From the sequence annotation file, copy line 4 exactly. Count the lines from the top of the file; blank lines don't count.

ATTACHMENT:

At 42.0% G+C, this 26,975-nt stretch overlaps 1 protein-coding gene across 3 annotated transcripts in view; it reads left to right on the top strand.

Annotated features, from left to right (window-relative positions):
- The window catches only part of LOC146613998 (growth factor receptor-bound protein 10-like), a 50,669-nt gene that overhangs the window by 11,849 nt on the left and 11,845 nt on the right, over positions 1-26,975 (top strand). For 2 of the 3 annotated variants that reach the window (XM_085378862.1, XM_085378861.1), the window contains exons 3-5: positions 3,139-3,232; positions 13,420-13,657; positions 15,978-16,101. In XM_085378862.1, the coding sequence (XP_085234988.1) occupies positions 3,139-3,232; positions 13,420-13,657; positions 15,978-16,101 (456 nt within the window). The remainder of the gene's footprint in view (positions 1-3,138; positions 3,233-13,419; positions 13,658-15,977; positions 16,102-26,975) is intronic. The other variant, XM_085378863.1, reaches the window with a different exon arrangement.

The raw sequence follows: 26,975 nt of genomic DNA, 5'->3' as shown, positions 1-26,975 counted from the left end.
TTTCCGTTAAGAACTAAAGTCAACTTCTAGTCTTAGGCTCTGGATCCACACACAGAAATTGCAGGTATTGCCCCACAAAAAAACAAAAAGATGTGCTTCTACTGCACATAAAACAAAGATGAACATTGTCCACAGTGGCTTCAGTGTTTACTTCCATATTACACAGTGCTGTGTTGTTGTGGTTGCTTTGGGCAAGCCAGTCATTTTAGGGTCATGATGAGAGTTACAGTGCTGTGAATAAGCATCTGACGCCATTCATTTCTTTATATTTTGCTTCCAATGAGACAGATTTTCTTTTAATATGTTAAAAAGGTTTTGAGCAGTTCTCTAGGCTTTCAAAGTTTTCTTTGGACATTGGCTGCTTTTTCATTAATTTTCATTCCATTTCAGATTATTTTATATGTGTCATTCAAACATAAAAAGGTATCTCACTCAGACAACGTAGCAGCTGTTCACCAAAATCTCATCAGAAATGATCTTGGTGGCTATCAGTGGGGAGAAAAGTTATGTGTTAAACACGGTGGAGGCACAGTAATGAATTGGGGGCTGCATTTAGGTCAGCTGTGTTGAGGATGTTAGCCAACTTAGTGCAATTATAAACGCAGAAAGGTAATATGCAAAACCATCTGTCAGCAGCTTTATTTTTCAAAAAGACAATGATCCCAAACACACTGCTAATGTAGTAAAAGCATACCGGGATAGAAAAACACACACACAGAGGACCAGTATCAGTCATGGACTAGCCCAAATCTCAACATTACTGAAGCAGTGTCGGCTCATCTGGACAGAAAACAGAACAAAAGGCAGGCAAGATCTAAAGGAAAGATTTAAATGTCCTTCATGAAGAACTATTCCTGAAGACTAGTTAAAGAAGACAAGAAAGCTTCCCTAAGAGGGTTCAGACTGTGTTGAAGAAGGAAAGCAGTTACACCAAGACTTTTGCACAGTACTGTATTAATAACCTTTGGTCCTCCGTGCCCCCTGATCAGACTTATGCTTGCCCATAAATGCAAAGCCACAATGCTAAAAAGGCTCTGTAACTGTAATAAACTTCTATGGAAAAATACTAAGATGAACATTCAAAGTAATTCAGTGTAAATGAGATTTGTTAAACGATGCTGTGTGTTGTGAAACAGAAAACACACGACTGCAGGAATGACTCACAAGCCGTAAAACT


The raw sequence follows: 26,975 nt of genomic DNA, 5'->3' as shown, positions 1-26,975 counted from the left end.